Author photo credit: Chris Ward
In the opening piece in Sara Majka’s haunting debut collection of linked stories, Cities I’ve Never Lived In, the narrator announces that she is in the middle of a divorce and about to board a train into a city. Her solution to her problems is “to move from place to place, trying to thread together, if not our marriage and our lives, then something in ourselves.”
In their attempts to find themselves, the characters in Cities I’ve Never Lived In drift through towns that look like they belong to faded photographs of a lost New England. In one story, a character’s parents disappear and his island home can’t be found on any maps. Later, he befriends a woman who looks like his missing mother. In another story, a man sees a younger version of himself in a painting found in an attic. In yet another story, the narrator sees herself as a child in an old museum security tape.
This is a world of doubles and lost artifacts. “Perhaps I like the magical qualities of not being able to find a place again,” the narrator says at one point. And yet, Majka’s characters keep searching for a familiar view, for elusive childhood mementos—as if they “had all gone somewhere in a dream together.” If these characters travel in order to find themselves, they are successful in their endeavor: they find versions of themselves again and again.
A few weeks ago, Sara Majka and I exchanged long emails about what draws people to places they’ve never lived in, motherhood, and New England folklore.
Bruna Dantas Lobato: Tell me about the moment when you realized that your stories were thematically linked.
Sara Majka: I had a hard time finding an agent (I finally got my terrific agent, Sarah Levitt, through lucky circumstances just as the book deal with Graywolf/A Public Space was coming through), and so I had a finished manuscript for a year or two on my hands, and I would work on it a little bit each time I sent it out, and it changed dramatically from a loose association to linked stories. I’m a purist by nature so was resistant to pushing it into linked stories, but when I finally committed to it (about a year before it was published), it was easy and made the whole thing make more sense. Once I made that decision, I also wrote two new stories very quickly.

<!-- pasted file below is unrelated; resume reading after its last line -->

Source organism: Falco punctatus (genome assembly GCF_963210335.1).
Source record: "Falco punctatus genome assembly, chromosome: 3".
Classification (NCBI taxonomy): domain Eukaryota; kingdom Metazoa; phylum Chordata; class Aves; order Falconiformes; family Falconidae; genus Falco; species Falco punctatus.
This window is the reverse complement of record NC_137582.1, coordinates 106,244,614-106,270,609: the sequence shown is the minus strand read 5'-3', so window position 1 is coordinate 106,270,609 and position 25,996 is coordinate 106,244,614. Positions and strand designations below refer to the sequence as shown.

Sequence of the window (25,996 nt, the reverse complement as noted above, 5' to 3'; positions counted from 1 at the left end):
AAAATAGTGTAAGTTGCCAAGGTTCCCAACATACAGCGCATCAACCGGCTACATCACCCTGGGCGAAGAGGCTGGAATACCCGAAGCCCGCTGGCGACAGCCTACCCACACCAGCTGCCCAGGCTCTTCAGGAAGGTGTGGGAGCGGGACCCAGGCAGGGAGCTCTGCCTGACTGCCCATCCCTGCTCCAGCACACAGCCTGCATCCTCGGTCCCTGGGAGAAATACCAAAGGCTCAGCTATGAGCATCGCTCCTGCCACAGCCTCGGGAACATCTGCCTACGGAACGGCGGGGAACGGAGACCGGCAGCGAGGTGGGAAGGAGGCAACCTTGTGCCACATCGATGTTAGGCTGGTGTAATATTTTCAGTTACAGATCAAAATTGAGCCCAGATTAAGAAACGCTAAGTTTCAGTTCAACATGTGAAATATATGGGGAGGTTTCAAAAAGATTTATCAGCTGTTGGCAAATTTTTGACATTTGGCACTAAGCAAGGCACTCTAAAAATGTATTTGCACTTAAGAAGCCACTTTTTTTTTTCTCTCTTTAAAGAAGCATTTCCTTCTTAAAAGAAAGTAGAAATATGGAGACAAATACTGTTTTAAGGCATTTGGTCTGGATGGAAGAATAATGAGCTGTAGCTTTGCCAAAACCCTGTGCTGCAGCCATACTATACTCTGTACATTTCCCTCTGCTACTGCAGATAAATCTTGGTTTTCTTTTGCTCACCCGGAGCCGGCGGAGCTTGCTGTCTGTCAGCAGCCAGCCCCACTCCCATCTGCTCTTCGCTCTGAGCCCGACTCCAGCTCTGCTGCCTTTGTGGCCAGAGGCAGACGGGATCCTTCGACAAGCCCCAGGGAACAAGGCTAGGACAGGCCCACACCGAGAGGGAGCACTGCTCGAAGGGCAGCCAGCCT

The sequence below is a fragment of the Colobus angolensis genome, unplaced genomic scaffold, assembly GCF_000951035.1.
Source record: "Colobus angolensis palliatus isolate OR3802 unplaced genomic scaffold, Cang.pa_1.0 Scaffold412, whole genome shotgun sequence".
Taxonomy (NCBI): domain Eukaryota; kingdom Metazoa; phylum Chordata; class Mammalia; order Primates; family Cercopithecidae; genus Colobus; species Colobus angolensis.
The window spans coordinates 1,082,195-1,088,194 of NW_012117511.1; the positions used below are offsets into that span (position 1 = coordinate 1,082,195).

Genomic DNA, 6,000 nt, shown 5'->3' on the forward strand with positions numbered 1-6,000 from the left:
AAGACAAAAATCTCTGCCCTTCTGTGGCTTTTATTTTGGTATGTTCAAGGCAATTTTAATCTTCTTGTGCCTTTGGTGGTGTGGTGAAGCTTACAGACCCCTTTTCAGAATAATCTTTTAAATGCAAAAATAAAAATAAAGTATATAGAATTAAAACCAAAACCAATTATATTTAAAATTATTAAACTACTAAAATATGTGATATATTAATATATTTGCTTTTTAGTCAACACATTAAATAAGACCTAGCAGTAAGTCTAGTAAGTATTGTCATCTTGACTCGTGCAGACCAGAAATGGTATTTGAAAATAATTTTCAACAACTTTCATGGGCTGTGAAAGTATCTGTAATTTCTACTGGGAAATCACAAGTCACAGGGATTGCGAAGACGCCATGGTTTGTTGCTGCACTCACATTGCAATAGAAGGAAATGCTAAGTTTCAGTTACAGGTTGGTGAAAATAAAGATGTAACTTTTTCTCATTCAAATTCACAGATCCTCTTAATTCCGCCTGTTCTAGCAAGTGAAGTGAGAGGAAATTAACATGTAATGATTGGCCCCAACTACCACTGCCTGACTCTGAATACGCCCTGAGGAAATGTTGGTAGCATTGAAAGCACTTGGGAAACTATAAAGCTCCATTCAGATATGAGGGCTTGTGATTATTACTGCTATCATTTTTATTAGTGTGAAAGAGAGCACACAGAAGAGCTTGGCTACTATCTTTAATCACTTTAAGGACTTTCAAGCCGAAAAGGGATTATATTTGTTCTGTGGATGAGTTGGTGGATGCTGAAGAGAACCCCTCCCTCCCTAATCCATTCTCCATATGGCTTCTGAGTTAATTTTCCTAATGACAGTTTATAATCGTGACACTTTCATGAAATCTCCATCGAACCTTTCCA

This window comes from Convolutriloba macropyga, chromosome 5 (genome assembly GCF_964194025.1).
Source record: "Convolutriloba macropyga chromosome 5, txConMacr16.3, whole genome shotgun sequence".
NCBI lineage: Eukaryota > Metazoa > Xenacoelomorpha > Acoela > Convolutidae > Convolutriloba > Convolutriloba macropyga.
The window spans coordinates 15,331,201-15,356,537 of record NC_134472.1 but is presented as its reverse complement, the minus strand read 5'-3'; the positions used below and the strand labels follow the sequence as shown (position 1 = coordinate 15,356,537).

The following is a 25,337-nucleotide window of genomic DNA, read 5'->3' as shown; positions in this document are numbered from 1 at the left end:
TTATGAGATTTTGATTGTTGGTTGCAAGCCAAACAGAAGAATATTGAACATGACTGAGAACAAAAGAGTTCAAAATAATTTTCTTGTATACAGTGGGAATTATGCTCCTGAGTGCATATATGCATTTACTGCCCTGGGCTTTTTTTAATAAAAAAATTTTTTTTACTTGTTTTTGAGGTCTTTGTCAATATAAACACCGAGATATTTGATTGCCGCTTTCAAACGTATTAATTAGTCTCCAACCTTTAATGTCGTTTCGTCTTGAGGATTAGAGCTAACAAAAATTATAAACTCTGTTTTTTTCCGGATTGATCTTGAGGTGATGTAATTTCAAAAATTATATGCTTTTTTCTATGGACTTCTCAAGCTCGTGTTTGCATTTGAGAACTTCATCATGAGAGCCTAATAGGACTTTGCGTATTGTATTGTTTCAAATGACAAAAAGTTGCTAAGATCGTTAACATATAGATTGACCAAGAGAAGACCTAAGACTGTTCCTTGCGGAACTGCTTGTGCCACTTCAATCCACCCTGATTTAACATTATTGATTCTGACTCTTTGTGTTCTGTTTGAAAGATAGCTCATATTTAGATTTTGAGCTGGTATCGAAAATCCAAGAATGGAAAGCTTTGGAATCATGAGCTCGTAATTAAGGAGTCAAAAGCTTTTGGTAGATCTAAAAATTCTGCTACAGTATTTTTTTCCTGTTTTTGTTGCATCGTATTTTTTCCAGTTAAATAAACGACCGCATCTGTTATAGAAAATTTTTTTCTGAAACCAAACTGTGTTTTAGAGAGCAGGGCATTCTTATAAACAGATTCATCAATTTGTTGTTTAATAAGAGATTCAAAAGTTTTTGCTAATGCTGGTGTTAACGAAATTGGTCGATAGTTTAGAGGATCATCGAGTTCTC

Jonathan Lee—who was at A Public Space and is now at Catapult—helped me think about ordering it, and then my editor, Brigid Hughes, who is also what I would call a purist, would sort of ask how the stories went together, and I figured she was suggesting that they might be more closely linked with a few changes.
BDL: The recurring theme of motherhood has a powerful cumulative effect. At the end of the collection, your narrator tells her mother that she wishes to have a baby. Mothers are important in your book, and so are children who have lost their mothers. Can you talk a little bit about motherhood and motherlessness?
SM: At a certain point in my writing I realized that nearly all the stories have either parents that disappear or children that disappear, though that’s not something I would have originally thought of as a preoccupation of mine. It does appear, in hindsight, to be my biggest preoccupation. Why I don’t know. It’s hard to answer these questions without delving into my own life—my own childhood, the fact that I’m now a single mother of an infant boy—but I would like to try. I’m sitting here staring without answers, though, thinking to say something about my interest in ghost stories and a sort of mythical New England, but that doesn’t feel exactly right. I do think there’s an emotional remove in New Englanders—that old puritanical sense—where people are more isolated than they might otherwise be. I don’t dislike this quality. When that’s what you grow up with, the opposite can be quite discomfiting. But, in a way, it’s the opposite of the sense of having a mother, of warmth and love and attachment. These characters have to survive without that safety, and that’s old school, that’s old school New England, and that’s what I wanted to write about.
About mothering, I recently heard about the clinical term of the “good enough” mother, that as long as you are good enough, you won’t do any harm, it’s just a matter of staying above that bar, of not abandoning your baby. When someone told me this, I was…bewildered might be the right word, because it was my thinking that if you really loved your baby, if you met all their needs, or as much as you could, and comforted them, then there was a different category for that. You could somehow ensure a sense of safety that they could keep for the future, like putting money in the bank for them. I wanted to put as much of that kind of money in the bank as I could for a baby, and I wanted to believe it worked like that.
I’ve noticed I’ve said the word safety again, which is probably how I’ll relate it back to the question about the collection, that it’s about a world without a sense of safety.
BDL: I was intrigued by those disappearances. So many of the women in your stories vanish: a young woman drowns in the ocean, another one leaves home and dies of an overdose, a wife leaves her family behind. I wondered, what is driving them away?